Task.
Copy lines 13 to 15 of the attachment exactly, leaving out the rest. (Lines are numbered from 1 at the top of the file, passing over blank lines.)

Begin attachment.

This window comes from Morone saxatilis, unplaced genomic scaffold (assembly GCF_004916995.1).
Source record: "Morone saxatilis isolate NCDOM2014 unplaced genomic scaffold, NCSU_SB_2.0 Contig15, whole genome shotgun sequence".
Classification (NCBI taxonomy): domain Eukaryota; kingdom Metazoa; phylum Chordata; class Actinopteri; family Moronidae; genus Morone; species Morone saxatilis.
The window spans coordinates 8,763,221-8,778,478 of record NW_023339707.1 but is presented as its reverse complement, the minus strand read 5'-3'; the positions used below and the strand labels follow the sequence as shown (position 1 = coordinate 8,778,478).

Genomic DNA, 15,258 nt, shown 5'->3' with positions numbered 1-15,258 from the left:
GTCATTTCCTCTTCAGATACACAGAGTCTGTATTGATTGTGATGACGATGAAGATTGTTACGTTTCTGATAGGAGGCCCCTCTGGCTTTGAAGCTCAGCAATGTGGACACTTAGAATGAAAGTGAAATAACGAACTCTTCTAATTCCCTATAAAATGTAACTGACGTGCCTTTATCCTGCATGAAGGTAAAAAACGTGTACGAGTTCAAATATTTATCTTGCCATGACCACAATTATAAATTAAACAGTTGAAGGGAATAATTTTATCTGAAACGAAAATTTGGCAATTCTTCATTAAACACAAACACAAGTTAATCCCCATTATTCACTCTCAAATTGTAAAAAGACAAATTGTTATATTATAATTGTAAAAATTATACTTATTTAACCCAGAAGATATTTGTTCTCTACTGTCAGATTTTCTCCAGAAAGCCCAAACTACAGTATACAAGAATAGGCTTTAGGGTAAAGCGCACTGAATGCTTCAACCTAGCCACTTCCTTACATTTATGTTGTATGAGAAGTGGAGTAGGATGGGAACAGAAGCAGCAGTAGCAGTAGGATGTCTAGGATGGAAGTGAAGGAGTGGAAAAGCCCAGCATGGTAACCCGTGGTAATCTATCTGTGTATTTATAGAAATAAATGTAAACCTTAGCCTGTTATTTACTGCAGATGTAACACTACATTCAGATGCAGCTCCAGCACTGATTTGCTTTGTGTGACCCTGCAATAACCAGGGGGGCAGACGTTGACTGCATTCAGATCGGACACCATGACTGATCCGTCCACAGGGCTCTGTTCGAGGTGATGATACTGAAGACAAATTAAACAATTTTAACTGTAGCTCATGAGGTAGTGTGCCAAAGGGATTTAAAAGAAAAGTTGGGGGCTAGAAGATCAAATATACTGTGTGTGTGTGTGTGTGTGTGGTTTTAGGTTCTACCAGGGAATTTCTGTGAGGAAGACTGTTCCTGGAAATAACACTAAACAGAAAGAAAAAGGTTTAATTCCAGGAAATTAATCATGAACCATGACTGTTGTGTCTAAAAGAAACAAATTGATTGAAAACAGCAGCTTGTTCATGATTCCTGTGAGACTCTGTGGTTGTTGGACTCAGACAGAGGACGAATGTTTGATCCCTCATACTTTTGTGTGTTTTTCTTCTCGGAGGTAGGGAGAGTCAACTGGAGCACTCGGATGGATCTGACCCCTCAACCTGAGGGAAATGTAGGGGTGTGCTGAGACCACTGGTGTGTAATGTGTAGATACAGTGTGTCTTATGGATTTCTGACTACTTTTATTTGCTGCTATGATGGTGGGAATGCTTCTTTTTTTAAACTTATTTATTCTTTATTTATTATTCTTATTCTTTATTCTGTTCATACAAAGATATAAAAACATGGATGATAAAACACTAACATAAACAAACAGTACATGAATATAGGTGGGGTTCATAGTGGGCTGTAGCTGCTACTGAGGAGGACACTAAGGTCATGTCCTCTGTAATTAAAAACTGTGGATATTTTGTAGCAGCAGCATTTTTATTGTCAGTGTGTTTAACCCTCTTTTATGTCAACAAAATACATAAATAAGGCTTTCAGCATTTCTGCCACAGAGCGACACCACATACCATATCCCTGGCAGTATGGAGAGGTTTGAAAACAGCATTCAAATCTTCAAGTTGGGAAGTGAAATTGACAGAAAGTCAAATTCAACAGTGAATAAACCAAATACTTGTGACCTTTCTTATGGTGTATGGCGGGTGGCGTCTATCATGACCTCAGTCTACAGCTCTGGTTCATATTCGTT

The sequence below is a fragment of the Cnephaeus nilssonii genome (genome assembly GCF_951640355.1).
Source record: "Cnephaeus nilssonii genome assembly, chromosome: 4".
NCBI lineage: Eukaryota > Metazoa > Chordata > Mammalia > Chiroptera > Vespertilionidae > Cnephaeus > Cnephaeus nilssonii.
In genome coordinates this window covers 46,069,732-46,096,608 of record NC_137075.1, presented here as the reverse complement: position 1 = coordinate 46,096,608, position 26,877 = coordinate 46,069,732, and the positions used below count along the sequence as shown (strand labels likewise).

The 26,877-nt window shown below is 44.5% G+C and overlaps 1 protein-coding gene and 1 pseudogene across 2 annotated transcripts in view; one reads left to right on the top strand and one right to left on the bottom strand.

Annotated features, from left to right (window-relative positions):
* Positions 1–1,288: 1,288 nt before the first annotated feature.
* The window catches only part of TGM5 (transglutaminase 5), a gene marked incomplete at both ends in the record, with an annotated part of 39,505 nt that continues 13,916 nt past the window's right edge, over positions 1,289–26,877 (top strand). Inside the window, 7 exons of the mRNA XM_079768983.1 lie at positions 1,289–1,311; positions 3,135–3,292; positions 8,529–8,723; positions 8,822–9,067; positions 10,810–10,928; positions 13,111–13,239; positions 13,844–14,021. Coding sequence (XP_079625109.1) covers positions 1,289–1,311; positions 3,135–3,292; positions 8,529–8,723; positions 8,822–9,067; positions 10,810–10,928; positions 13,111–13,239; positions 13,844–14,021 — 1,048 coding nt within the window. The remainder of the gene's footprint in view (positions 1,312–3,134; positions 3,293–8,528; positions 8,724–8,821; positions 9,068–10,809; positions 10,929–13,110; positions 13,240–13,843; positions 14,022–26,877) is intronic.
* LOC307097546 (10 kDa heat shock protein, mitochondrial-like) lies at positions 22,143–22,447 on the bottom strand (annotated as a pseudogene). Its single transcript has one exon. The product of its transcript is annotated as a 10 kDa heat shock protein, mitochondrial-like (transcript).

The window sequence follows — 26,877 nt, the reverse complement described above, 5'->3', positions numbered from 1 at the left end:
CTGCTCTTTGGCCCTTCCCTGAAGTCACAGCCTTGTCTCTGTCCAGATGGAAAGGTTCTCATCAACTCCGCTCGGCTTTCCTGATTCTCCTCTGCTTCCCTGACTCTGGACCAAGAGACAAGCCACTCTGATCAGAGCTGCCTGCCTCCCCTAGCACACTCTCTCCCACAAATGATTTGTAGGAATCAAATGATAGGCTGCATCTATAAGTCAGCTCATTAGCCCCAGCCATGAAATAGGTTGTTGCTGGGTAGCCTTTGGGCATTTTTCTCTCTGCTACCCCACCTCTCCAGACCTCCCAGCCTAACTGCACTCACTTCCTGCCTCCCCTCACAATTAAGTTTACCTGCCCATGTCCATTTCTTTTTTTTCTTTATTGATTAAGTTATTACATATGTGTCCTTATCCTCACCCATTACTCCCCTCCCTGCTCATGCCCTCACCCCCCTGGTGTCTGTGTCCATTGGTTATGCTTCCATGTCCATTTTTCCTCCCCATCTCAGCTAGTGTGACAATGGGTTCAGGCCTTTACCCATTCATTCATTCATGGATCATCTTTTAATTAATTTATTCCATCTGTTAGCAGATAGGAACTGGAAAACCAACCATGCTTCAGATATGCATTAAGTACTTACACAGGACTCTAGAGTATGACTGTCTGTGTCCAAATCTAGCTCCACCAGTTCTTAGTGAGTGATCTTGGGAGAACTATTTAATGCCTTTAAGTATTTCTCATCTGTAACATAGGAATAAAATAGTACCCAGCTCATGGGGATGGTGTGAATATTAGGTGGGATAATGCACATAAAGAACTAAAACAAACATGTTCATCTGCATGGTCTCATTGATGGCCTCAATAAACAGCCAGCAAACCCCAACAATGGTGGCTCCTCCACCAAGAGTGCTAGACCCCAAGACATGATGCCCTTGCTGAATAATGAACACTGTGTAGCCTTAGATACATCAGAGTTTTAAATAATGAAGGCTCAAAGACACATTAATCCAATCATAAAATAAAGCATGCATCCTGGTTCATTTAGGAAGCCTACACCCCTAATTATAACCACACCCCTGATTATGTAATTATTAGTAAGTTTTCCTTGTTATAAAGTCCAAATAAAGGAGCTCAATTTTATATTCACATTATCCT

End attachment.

* Positions 1–1,288: 1,288 nt before the first annotated feature.
* The window catches only part of TGM5 (transglutaminase 5), a gene marked incomplete at both ends in the record, with an annotated part of 39,505 nt that continues 13,916 nt past the window's right edge, over positions 1,289–26,877 (top strand). Inside the window, 7 exons of the mRNA XM_079768983.1 lie at positions 1,289–1,311; positions 3,135–3,292; positions 8,529–8,723; positions 8,822–9,067; positions 10,810–10,928; positions 13,111–13,239; positions 13,844–14,021. Coding sequence (XP_079625109.1) covers positions 1,289–1,311; positions 3,135–3,292; positions 8,529–8,723; positions 8,822–9,067; positions 10,810–10,928; positions 13,111–13,239; positions 13,844–14,021 — 1,048 coding nt within the window. The remainder of the gene's footprint in view (positions 1,312–3,134; positions 3,293–8,528; positions 8,724–8,821; positions 9,068–10,809; positions 10,929–13,110; positions 13,240–13,843; positions 14,022–26,877) is intronic.
* LOC307097546 (10 kDa heat shock protein, mitochondrial-like) lies at positions 22,143–22,447 on the bottom strand (annotated as a pseudogene). Its single transcript has one exon. The product of its transcript is annotated as a 10 kDa heat shock protein, mitochondrial-like (transcript).